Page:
The controversial Psychoactive Substances Act received royal assent on 28 January 2016 and came into force on 26 May 2016. The Act, broadly speaking, criminalises the production and supply of ‘psychoactive substances’. The purpose of this is largely to stop the spread of ‘legal highs’. Whether or not it will achieve this remains to be seen, although the evidence so far is not promising.
Before I move on to some of the more widely discussed issues raised in relation to the Act, it is worth noting that it does not criminalise the possession of psychoactive substances – unless you are in a ‘custodial institution’, e.g. prison. It would appear that the use of legal highs has become a serious problem in prisons, but it does not automatically follow that criminalising them will solve this problem. The issue of prison conditions and overcrowding is a different topic for debate, but it is difficult to see how potentially imposing a further custodial sentence on someone for possessing a substance for personal use is likely to create an improvement in the current situation.
A poorly defined problem
That issue aside, the two most controversial issues surrounding the Act appear to be:
- The definition of ‘psychoactive’ itself; and
- Whether criminalising the production and supply of ‘legal highs’ will be effective.
To say that the definition of ‘psychoactive substance’ is not straightforward is an understatement. It is defined in section 2 of the Act, and there are two elements to the definition: it is 1) any substance that, by stimulating or depressing the person’s central nervous system, affects the person’s mental functioning or emotional state, 2) except the substances which are set out in Schedule 1 of the Act.
The exceptions are:
- Drugs which are already illegal (the law regarding these has not changed and is largely contained in the Misuse of Drugs Act 1971);
- Medicinal products;
- Nicotine and tobacco products;
- Caffeine; and
The first part of the definition has caused much debate. The most high-profile piece of controversy took place in March this year. The Advisory Council on the Misuse of Drugs submitted an advisory letter to the government. It submitted that “poppers” (alkyl nitrates) do not fall under the definition of a ‘psychoactive substance’ as they do not have a direct effect on the brain – rather their effect is a result of blood vessels dilating. This led to much discussion about the enforceability of the law. Given that chemical compositions of legal highs change so often, how can it be possible to know whether a particular substance is banned or not?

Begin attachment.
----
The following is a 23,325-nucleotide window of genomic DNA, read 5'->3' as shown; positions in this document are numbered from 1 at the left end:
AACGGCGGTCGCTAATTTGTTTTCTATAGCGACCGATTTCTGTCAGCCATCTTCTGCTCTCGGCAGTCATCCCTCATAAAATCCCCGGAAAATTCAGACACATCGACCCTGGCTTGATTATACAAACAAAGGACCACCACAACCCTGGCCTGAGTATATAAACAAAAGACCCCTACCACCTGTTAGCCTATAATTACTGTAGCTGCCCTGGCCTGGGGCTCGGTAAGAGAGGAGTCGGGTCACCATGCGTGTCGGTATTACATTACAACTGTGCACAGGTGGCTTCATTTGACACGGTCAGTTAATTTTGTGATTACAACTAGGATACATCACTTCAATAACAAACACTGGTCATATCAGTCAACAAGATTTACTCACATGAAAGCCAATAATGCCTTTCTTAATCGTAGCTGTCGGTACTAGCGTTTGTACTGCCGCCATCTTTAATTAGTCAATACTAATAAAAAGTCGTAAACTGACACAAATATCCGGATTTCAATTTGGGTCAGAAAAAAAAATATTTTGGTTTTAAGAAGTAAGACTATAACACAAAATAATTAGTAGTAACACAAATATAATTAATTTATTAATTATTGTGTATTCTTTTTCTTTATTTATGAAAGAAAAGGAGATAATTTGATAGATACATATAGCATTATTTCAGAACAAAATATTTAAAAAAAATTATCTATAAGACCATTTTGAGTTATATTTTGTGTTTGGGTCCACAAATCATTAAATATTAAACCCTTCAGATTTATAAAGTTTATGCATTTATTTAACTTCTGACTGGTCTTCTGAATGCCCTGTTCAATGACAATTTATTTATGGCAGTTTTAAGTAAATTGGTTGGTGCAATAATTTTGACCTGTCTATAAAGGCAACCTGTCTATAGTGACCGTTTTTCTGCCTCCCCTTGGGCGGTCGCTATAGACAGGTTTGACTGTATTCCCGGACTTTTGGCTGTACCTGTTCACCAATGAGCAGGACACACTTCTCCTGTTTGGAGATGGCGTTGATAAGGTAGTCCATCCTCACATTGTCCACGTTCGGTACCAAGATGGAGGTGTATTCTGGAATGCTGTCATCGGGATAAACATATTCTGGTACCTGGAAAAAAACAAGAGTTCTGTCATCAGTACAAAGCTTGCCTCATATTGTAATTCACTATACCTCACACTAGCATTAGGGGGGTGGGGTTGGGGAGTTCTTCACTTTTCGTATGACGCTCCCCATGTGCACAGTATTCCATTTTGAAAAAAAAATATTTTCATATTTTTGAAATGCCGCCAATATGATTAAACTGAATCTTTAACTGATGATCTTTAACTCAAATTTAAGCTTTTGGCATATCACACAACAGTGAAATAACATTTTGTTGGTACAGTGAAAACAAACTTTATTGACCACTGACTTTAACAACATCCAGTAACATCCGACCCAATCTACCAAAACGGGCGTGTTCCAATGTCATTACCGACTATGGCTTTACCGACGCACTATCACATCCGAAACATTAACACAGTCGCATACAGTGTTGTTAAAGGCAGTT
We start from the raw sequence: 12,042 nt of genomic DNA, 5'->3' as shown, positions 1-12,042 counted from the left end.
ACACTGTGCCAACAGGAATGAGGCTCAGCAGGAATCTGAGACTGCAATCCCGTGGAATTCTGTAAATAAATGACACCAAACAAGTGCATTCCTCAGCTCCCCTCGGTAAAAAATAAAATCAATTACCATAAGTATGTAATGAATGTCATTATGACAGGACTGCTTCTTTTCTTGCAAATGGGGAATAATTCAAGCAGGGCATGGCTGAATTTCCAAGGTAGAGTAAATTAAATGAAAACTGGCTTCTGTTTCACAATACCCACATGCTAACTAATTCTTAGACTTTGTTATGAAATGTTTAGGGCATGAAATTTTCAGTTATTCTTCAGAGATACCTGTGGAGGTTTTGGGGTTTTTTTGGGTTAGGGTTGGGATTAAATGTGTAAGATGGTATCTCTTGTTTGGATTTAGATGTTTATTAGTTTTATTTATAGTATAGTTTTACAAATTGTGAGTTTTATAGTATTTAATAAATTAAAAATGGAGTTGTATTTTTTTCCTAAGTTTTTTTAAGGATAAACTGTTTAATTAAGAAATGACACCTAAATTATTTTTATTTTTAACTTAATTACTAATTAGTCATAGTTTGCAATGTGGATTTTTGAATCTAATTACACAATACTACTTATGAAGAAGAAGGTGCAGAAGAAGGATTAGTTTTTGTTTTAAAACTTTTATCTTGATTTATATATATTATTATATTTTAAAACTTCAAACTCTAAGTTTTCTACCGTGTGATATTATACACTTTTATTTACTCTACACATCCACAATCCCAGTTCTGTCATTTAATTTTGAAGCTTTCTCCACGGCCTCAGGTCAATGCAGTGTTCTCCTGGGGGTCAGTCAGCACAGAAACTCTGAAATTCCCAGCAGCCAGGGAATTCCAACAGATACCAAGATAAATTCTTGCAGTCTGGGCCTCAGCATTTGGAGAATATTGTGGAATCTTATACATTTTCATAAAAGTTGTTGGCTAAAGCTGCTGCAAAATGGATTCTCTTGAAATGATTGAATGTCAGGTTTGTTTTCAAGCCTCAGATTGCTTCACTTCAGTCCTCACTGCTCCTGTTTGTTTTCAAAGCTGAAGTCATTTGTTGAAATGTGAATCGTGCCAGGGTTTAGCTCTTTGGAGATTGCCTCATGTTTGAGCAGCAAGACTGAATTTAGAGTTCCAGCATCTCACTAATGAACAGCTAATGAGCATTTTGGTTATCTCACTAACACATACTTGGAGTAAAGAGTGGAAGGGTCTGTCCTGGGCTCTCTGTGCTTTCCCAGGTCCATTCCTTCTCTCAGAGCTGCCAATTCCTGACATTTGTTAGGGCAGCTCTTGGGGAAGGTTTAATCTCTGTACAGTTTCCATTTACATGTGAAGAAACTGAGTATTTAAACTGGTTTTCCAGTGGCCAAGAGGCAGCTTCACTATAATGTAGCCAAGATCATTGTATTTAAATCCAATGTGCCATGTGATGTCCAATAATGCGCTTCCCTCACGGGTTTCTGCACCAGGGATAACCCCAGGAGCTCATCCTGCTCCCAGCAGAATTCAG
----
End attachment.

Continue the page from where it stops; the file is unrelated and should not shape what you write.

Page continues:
It also calls into question the very purpose of the Act – what is the point in criminalising the production and supply of certain types of substances and not others? The rationale behind the law seems to focus solely on the effect on the brain, and not the harm the substances causes the user.
An ineffective solution
There is also evidence to suggest that the Act may have the opposite effect to what is intended. A similar law was introduced in the Republic of Ireland in 2010. Between 2011 and 2014, Ireland experienced Europe’s second largest increase in legal high use among 15 to 24 year olds (Spain saw the largest increase). Ireland’s law enforcers have also found it difficult to prosecute suspected breaches of the law.
The UK Act does seem to be a very lazy way of dealing with a complex problem. It is not entirely clear that this law will do much, if anything, to reduce the risk of harm or death caused as a result of taking legal highs. Indeed, David Nutt, the former chair of the Advisory Council on the Misuse of Drugs, has recently argued that the Act will lead to more drug-related deaths. He argues that, for example, while the increased use of mephedrone in the late 2000s led to some deaths, the overall effect was to prevent 300 deaths from cocaine and amphetamine as use of those drugs fell. He states that since mephedrone was banned, the fall in the number of cocaine deaths has reversed.
Whether or not David Nutt is correct, the fact that this Act is now in force is a worrying sign that the government is still turning a blind eye to the unavoidable argument that criminalisation is not the solution to the drug misuse problem. At least, not the only solution. The Act will very likely lead to more convictions, more custodial sentences, more fines, use more court time and more police time, but will it reduce the amount of harm caused by taking drugs? I’m far from convinced it will.